A US senator charged in a bribery case has said his stashing of nearly half a million dollars cash at home stemmed from his Cuban parents’ fear that their savings might be seized by authorities.
Robert Menendez of New Jersey predicted he would be exonerated as he vowed to run for re-election next year.
Prosecutors say he and his wife accepted money, gold bars and a luxury car in exchange for political favours.
The senator has so far rejected calls from fellow Democrats to resign.
“When all the facts are presented, not only will I be exonerated, but I still will be New Jersey’s senior senator,” a defiant Mr Menendez told a news conference on Monday.
It was his first public appearance since he was indicted on Friday.
Speaking in Union City, New Jersey, he added: “Those who rushed to judgment, you have done so based on a limited set of facts framed by the prosecution to be as salacious as possible.”
Federal agents who searched his New Jersey home last year found more than $480,000 in cash (£393,000) stuffed into envelopes and hidden in jackets, closets and a safe, along with 13 bars of gold bullion. Another $70,000 was discovered inside his wife’s safety deposit box at a bank.
According to the indictment, Mr Menendez had searched online for “how much is one kilo of gold worth”.
But in Monday’s news conference he said: “I have withdrawn thousands of dollars in cash from my personal savings account, which I have kept for emergencies and because of the history of my family facing confiscation in Cuba.
“Now this may seem old-fashioned, but these were monies drawn from my personal savings account based on the income that I have lawfully derived over those 30 years.”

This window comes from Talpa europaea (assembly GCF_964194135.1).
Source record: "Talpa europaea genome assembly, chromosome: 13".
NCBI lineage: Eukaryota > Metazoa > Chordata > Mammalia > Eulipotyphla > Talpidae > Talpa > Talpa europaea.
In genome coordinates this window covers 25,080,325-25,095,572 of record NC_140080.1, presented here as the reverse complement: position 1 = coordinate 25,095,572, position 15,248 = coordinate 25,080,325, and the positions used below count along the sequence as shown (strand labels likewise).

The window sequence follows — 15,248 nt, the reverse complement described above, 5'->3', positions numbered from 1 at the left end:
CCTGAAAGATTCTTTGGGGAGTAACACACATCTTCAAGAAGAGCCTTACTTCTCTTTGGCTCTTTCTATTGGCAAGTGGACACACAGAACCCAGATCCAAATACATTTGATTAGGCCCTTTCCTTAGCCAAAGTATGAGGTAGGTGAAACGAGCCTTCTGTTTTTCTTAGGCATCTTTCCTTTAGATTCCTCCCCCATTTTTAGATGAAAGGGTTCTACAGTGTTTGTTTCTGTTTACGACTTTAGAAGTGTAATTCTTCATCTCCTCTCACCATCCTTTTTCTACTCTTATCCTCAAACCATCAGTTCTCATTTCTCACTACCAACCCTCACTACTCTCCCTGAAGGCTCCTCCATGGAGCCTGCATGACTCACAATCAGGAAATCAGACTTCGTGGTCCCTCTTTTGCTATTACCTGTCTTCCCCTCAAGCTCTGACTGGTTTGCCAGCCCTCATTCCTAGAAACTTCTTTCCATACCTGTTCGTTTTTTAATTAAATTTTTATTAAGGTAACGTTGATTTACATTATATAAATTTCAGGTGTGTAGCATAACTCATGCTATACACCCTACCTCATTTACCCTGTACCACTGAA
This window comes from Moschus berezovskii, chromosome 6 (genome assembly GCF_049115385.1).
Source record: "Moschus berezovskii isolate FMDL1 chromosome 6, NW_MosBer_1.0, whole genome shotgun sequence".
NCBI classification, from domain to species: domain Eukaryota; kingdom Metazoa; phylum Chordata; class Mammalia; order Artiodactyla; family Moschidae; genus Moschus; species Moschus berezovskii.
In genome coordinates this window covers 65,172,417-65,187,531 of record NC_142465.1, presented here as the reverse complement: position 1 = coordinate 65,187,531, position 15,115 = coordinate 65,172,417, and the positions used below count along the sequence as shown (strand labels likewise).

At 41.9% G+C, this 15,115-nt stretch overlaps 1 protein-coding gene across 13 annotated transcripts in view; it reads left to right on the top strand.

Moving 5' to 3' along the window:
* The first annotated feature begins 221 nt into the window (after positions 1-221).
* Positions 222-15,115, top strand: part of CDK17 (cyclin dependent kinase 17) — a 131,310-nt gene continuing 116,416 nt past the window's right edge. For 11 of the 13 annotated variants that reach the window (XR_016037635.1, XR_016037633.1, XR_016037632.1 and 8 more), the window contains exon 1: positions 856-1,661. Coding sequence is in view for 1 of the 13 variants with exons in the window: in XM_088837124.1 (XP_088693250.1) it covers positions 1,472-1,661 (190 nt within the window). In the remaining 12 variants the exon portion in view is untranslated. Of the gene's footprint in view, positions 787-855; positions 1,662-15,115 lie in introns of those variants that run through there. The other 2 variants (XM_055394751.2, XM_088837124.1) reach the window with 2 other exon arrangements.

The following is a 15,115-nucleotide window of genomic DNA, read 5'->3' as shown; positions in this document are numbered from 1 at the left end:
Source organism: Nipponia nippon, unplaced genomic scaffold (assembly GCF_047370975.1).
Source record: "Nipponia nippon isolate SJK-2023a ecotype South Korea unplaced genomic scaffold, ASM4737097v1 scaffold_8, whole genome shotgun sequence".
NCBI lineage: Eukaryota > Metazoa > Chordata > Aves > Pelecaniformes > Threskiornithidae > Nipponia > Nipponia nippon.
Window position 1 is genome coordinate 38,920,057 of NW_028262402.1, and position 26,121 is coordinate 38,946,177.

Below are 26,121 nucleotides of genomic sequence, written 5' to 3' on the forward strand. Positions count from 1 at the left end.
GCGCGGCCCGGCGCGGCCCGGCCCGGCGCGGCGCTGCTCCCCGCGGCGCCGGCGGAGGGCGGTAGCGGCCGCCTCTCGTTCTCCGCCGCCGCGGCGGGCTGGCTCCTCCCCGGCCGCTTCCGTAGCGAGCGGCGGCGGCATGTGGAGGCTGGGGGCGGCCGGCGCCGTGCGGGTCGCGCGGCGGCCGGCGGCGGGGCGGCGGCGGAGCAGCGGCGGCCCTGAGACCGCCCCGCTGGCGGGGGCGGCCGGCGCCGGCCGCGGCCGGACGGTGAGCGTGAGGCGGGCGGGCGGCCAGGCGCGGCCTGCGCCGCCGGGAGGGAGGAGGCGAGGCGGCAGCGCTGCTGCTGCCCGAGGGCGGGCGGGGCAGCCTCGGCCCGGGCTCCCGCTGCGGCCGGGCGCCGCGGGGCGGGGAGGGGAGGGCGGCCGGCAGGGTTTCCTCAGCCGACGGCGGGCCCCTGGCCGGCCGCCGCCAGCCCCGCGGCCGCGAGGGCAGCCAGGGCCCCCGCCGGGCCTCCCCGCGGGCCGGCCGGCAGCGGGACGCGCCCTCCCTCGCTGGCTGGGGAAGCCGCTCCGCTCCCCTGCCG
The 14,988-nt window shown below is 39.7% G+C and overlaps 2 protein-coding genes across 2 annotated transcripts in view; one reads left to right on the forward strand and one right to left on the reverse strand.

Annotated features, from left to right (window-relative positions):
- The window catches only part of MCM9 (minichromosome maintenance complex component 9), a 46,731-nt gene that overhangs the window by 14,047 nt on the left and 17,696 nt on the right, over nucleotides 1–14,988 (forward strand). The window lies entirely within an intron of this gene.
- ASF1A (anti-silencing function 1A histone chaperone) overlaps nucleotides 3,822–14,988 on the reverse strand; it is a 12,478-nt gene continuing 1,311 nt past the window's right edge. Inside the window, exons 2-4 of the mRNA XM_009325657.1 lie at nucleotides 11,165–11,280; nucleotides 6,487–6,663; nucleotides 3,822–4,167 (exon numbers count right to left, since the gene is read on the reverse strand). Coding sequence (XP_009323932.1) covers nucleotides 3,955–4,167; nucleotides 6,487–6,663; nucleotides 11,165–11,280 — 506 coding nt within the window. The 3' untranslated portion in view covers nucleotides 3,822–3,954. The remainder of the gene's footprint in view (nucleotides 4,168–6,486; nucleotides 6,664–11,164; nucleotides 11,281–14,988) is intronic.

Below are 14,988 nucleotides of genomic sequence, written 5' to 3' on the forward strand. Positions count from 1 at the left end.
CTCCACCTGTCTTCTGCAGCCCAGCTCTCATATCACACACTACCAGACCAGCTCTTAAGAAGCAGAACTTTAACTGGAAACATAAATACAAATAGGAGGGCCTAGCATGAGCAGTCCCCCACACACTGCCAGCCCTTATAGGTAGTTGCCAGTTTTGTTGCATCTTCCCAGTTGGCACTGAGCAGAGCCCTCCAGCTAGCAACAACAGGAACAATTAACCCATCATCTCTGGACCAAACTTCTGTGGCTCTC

Mr Menendez, the son of Cuban immigrants, suggested last week that the indictment – and calls for his resignation – came from those “rushing to judge a Latino and push him out of his seat”.
The 39-page federal indictment accuses Mr Menendez and his wife, Nadine Menendez, of accepting bribes in exchange for the senator’s political influence at home and abroad on behalf of both the government of Egypt and business associates in New Jersey.
Investigators also said they found a luxury Mercedes-Benz paid for by a businessman parked in the Menendezes’ garage.
The charge-sheet said that after the couple received the car, Mrs Menendez texted her husband to say: “Congratulations mon amour de la vie, we are the proud owners of a 2019 Mercedes.”
In his remarks on Monday, Mr Menendez addressed his senatorial work related to Egypt, saying his record was clear in holding Cairo accountable on human rights.
This is not the first time that Mr Menendez – who has served in Congress since 2006 – has faced bribery charges.
In 2015 he was indicted in New Jersey on charges he had accepted bribes from a Florida eye doctor.
That case ended in a mistrial after jurors were unable to reach a unanimous verdict.